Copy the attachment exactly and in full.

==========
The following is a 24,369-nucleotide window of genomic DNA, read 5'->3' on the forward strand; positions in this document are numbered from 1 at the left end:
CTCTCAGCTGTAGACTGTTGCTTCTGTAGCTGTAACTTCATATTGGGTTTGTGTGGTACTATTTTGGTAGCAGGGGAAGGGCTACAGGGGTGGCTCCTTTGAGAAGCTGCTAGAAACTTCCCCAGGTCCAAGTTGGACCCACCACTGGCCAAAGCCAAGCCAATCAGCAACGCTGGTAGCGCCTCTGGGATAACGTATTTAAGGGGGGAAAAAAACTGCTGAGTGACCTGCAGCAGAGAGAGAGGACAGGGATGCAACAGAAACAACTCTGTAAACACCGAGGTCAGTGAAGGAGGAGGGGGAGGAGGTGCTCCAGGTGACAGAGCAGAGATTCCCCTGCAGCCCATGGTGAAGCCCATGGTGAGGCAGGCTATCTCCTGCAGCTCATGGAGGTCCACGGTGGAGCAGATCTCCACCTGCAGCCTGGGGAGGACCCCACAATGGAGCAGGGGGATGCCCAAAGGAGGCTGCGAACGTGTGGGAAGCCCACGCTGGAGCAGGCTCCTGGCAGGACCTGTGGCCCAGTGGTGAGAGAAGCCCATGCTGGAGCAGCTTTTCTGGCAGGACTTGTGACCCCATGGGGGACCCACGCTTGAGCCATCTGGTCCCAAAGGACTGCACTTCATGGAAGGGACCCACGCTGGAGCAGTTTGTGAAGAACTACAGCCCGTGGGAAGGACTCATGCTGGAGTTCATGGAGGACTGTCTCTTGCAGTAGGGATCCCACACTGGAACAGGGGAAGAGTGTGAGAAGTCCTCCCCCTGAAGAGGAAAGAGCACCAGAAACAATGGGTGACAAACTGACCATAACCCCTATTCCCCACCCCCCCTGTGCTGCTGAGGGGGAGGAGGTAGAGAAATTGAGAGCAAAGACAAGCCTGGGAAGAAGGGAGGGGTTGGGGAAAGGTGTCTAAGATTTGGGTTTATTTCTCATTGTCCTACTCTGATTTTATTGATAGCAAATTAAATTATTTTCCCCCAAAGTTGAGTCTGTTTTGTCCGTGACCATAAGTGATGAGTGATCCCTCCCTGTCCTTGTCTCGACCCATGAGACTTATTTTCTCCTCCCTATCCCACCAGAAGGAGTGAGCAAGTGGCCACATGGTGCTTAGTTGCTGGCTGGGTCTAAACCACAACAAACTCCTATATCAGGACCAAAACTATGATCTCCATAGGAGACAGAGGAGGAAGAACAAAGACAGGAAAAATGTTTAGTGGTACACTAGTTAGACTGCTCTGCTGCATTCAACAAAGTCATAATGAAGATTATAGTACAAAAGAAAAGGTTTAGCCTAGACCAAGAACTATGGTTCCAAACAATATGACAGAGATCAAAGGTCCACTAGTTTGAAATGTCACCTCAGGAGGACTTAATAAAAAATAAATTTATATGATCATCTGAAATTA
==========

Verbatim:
The following is a 24,369-nucleotide window of genomic DNA, read 5'->3' on the forward strand; positions in this document are numbered from 1 at the left end:
CTCTCAGCTGTAGACTGTTGCTTCTGTAGCTGTAACTTCATATTGGGTTTGTGTGGTACTATTTTGGTAGCAGGGGAAGGGCTACAGGGGTGGCTCCTTTGAGAAGCTGCTAGAAACTTCCCCAGGTCCAAGTTGGACCCACCACTGGCCAAAGCCAAGCCAATCAGCAACGCTGGTAGCGCCTCTGGGATAACGTATTTAAGGGGGGAAAAAAACTGCTGAGTGACCTGCAGCAGAGAGAGAGGACAGGGATGCAACAGAAACAACTCTGTAAACACCGAGGTCAGTGAAGGAGGAGGGGGAGGAGGTGCTCCAGGTGACAGAGCAGAGATTCCCCTGCAGCCCATGGTGAAGCCCATGGTGAGGCAGGCTATCTCCTGCAGCTCATGGAGGTCCACGGTGGAGCAGATCTCCACCTGCAGCCTGGGGAGGACCCCACAATGGAGCAGGGGGATGCCCAAAGGAGGCTGCGAACGTGTGGGAAGCCCACGCTGGAGCAGGCTCCTGGCAGGACCTGTGGCCCAGTGGTGAGAGAAGCCCATGCTGGAGCAGCTTTTCTGGCAGGACTTGTGACCCCATGGGGGACCCACGCTTGAGCCATCTGGTCCCAAAGGACTGCACTTCATGGAAGGGACCCACGCTGGAGCAGTTTGTGAAGAACTACAGCCCGTGGGAAGGACTCATGCTGGAGTTCATGGAGGACTGTCTCTTGCAGTAGGGATCCCACACTGGAACAGGGGAAGAGTGTGAGAAGTCCTCCCCCTGAAGAGGAAAGAGCACCAGAAACAATGGGTGACAAACTGACCATAACCCCTATTCCCCACCCCCCCTGTGCTGCTGAGGGGGAGGAGGTAGAGAAATTGAGAGCAAAGACAAGCCTGGGAAGAAGGGAGGGGTTGGGGAAAGGTGTCTAAGATTTGGGTTTATTTCTCATTGTCCTACTCTGATTTTATTGATAGCAAATTAAATTATTTTCCCCCAAAGTTGAGTCTGTTTTGTCCGTGACCATAAGTGATGAGTGATCCCTCCCTGTCCTTGTCTCGACCCATGAGACTTATTTTCTCCTCCCTATCCCACCAGAAGGAGTGAGCAAGTGGCCACATGGTGCTTAGTTGCTGGCTGGGTCTAAACCACAACAAACTCCTATATCAGGACCAAAACTATGATCTCCATAGGAGACAGAGGAGGAAGAACAAAGACAGGAAAAATGTTTAGTGGTACACTAGTTAGACTGCTCTGCTGCATTCAACAAAGTCATAATGAAGATTATAGTACAAAAGAAAAGGTTTAGCCTAGACCAAGAACTATGGTTCCAAACAATATGACAGAGATCAAAGGTCCACTAGTTTGAAATGTCACCTCAGGAGGACTTAATAAAAAATAAATTTATATGATCATCTGAAATTA